Researchers studying Ebola in a highly secure laboratory mistakenly allowed potentially lethal samples of the virus to be handled in a much less secure laboratory at the Centers for Disease Control and Prevention in Atlanta, agency officials said Wednesday.

One technician in the second laboratory may have been exposed to the virus, and about a dozen other people have been assessed after entering the facility unaware that potentially hazardous samples of Ebola may have been handled there.

The technician has no symptoms of illness and is being monitored for 21 days. Agency officials said it is unlikely that any of the others who entered the lab face potential exposure. Some entered the lab after it had been decontaminated. Officials said there is no possible exposure outside the secure laboratory at CDC and no risk to the public.

"At this time, we know of only the one potential exposure," CDC Director Tom Frieden said in a telephone interview.

The mistake took place Monday afternoon. It was discovered by laboratory scientists Tuesday and within an hour reported to agency leaders. The error, which is under internal investigation, was reported to Secretary of Health and Human Services Sylvia Mathews Burwell and to a program that has oversight over pathogens such as Ebola and anthrax.

The mistake comes after a series of incidents earlier this summer involving the mishandling of dangerous pathogens at the nation's labs. An incident at a CDC lab in June potentially exposed dozens of employees to live anthrax because employees failed to properly inactivate the anthrax when transferring samples.

Frieden is troubled

In a statement, Frieden said he was troubled by the mistake in the CDC's Ebola research lab. "Thousands of laboratory scientists in more than 150 labs throughout CDC have taken extraordinary steps in recent months to improve safety," he said. "No risk to staff is acceptable, and our efforts to improve lab safety are essential - the safety of our employees is our highest priority."

The CDC has advanced biosafety labs in which dangerous pathogens such as Ebola can be handled by investigators who wear biohazard suits that keep them from being exposed. But what happened this week illustrates the impossibility of eliminating human error from even a state-of-the-art facility.

In the interview, Frieden said the agency's goal to have systems in place to mitigate human error "was not met here."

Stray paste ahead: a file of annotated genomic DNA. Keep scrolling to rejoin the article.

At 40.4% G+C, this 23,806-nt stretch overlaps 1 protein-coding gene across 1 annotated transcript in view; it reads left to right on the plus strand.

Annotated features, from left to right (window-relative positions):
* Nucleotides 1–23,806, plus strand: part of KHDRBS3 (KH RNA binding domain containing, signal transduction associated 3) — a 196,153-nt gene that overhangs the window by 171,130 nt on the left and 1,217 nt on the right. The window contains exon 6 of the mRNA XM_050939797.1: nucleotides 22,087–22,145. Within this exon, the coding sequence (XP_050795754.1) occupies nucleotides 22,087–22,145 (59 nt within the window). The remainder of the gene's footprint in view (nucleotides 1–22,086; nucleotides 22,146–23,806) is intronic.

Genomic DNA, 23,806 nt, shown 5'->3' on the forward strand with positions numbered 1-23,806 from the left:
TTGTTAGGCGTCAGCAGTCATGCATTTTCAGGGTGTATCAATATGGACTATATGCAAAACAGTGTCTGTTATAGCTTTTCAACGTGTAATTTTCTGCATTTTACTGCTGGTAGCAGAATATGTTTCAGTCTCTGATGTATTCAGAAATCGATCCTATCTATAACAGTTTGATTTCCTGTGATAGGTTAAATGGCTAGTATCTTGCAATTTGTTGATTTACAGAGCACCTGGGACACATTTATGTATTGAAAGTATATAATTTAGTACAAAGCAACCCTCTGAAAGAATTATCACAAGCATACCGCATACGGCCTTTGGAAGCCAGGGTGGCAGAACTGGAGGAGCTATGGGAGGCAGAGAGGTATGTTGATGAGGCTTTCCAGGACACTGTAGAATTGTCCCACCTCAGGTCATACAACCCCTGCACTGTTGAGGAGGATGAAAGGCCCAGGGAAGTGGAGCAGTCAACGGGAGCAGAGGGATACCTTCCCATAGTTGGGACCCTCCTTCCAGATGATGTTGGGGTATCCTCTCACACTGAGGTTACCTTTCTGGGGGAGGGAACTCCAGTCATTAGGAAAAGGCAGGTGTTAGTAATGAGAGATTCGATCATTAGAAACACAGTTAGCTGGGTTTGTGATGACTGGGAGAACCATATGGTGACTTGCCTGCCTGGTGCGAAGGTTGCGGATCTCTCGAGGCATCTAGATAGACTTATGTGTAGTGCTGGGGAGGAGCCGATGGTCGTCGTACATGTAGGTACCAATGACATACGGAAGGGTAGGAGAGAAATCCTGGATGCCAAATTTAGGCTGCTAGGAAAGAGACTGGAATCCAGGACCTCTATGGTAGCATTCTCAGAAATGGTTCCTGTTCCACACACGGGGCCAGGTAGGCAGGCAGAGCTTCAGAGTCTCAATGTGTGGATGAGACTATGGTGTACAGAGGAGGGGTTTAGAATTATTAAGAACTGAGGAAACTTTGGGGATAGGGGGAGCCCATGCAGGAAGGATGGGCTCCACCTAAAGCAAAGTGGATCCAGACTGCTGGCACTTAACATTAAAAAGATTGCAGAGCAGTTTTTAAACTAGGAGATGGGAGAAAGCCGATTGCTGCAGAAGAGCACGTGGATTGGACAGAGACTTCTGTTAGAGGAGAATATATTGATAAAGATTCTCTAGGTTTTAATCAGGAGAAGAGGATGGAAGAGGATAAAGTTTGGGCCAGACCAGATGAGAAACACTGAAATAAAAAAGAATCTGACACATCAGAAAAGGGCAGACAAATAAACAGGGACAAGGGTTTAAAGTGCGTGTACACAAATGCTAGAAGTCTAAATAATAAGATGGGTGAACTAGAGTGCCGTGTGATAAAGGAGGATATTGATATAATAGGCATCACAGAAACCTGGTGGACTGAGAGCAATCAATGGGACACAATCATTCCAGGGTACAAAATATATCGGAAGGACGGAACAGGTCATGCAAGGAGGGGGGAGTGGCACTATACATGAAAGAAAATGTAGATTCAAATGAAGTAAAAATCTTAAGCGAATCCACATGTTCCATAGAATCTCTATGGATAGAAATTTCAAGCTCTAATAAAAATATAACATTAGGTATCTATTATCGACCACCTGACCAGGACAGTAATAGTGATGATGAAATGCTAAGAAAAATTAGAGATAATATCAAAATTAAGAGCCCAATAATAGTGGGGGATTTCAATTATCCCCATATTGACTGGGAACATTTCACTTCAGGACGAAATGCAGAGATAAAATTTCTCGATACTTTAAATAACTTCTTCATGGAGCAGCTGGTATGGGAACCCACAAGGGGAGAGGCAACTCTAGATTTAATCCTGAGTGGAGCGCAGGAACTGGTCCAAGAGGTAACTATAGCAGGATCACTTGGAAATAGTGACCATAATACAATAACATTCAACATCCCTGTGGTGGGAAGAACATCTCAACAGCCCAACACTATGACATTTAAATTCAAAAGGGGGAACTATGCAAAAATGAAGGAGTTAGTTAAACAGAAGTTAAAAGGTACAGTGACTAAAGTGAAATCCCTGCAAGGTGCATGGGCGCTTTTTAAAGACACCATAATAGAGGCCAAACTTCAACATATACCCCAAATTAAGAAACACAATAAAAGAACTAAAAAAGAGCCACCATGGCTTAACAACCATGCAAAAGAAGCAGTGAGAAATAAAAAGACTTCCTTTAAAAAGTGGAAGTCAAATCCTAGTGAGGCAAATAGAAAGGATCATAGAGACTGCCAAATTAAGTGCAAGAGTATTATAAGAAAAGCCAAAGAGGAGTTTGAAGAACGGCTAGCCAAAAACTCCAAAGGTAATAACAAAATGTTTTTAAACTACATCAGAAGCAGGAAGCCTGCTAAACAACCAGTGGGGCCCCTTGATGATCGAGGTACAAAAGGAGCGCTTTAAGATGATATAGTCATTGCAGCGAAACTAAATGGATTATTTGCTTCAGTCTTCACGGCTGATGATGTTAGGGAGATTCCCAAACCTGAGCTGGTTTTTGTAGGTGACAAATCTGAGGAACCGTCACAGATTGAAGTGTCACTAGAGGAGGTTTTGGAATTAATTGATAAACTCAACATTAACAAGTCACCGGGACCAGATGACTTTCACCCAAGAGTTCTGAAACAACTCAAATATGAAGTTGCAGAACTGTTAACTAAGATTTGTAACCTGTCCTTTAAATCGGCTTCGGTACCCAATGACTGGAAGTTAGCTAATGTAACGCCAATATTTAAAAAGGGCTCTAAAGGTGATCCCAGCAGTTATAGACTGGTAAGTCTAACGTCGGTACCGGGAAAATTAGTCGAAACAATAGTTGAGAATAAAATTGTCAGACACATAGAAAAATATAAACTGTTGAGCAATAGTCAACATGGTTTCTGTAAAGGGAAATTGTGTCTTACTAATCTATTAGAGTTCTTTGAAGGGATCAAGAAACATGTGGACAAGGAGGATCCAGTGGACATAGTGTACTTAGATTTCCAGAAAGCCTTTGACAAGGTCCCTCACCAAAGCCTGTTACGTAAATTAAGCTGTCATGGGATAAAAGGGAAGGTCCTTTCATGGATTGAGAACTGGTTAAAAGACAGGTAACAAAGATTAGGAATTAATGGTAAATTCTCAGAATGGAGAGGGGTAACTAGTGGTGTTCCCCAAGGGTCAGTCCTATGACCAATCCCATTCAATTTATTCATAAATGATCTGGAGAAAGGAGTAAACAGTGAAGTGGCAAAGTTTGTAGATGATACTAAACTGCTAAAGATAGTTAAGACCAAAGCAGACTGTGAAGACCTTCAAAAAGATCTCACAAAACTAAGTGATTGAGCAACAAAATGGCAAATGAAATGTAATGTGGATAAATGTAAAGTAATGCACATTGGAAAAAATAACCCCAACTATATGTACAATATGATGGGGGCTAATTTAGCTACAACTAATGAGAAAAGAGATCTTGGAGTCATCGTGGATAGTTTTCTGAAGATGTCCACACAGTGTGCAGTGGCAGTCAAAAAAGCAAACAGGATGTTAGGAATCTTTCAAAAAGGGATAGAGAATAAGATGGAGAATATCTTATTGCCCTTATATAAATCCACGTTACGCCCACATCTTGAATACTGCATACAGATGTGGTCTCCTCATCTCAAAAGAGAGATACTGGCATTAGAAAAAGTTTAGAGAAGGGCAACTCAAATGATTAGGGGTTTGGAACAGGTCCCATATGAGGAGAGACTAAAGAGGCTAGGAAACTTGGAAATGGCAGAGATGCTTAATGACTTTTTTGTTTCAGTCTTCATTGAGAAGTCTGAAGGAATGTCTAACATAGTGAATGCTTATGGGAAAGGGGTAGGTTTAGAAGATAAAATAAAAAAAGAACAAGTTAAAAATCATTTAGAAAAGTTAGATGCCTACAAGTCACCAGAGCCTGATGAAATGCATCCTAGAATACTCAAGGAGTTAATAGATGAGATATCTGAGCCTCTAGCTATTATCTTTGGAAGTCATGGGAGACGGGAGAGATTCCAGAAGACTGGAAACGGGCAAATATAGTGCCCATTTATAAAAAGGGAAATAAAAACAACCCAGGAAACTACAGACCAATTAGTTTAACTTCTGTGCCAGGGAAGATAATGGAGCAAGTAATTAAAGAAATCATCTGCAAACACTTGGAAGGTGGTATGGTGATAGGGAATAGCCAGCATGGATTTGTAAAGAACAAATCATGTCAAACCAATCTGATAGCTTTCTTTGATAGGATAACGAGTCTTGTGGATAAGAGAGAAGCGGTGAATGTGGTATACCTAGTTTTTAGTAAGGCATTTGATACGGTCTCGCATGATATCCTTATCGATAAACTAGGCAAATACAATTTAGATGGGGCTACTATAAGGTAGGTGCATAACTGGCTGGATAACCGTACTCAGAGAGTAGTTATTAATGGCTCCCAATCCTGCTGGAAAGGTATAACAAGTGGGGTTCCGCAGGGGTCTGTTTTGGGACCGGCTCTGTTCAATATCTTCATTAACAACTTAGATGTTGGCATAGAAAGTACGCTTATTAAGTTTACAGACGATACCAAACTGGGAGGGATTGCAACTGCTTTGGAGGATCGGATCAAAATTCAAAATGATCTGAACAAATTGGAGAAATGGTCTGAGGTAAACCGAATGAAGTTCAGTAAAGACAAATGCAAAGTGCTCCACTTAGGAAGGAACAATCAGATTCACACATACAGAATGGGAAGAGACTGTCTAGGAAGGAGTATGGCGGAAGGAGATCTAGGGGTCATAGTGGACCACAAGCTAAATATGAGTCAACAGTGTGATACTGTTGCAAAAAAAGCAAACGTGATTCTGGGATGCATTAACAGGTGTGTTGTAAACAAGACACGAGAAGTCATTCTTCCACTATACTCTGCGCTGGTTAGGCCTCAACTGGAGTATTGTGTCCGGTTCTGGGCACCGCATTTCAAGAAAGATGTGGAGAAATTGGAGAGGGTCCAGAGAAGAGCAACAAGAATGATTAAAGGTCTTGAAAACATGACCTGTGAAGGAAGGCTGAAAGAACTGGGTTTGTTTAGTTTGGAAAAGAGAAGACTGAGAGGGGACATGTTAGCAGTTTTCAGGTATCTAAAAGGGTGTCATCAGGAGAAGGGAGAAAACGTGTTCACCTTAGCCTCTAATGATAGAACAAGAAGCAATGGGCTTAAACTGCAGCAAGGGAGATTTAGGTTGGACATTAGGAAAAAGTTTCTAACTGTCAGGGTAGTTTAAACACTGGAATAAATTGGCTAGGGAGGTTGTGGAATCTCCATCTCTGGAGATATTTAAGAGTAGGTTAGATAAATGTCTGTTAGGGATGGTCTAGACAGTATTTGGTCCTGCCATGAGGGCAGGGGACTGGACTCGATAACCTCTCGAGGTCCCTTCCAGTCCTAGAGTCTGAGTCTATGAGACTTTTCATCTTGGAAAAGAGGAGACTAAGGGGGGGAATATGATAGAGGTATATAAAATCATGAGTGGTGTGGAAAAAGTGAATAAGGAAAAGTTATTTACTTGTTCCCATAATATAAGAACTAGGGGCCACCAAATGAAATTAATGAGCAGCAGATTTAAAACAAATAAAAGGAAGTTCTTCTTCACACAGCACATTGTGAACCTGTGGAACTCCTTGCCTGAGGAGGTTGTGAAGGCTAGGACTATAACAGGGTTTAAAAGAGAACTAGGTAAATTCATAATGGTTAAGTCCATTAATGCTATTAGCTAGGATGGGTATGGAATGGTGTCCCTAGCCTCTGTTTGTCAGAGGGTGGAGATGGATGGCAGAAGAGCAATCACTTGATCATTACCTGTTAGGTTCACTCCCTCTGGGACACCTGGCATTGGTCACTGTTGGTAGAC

Mistake found Tuesday

The mistake was discovered Tuesday when workers looked in the freezer in the Ebola research lab - one of the highest security biosafety labs, known as a Level 4 - and saw material that was supposed to have been sent to a different, less-secure lab in the same building.

They realized something was wrong.

The researchers had been studying the effects of Ebola on guinea pigs in the high-security lab to find out if the Ebola strain that has devastated West Africa this year is deadlier than previous strains.

But there was a mix-up this time: Less hazardous material that should have gone to the second lab down the hall was placed in the first lab's freezer. The hazardous material, which possibly contained live Ebola virus, was put in a spot to be transferred to the second lab, CDC officials said.

Color-coded test tubes

The technician in the second lab should have recognized, via the color coding on the test tubes, that this was hazardous material that should have stayed at the first lab, officials said. That technician is the person who could have been exposed.

The lab where Monday's potential exposure occurred was decontaminated and the material destroyed as a routine procedure before the error was identified. The laboratory was decontaminated for a second time and is now closed.

Transfers from the high-security lab have stopped while the review is taking place.

The high-security lab where the first mistakes were made also performs diagnostic tests for Ebola, and has conducted hundreds of those tests since July. Stuart Nichol, a top CDC official, said diagnostic testing for Ebola will be moved to a different lab.

The latest incident comes at a time when the CDC is taking a leading role to fight the epidemic that has killed more than 7,500 people in Guinea, Liberia, and Sierra Leone, and to improve domestic preparedness against Ebola. More than 170 CDC infectious disease specialists are in West Africa.

After the summer's incidents, the CDC temporarily banned transfer of all biological materials from its labs, conducted a broad safety review, appointed a new director of lab safety and created an outside lab safety advisory group.

The CDC labs conduct some of the world's most sophisticated research into infectious disease.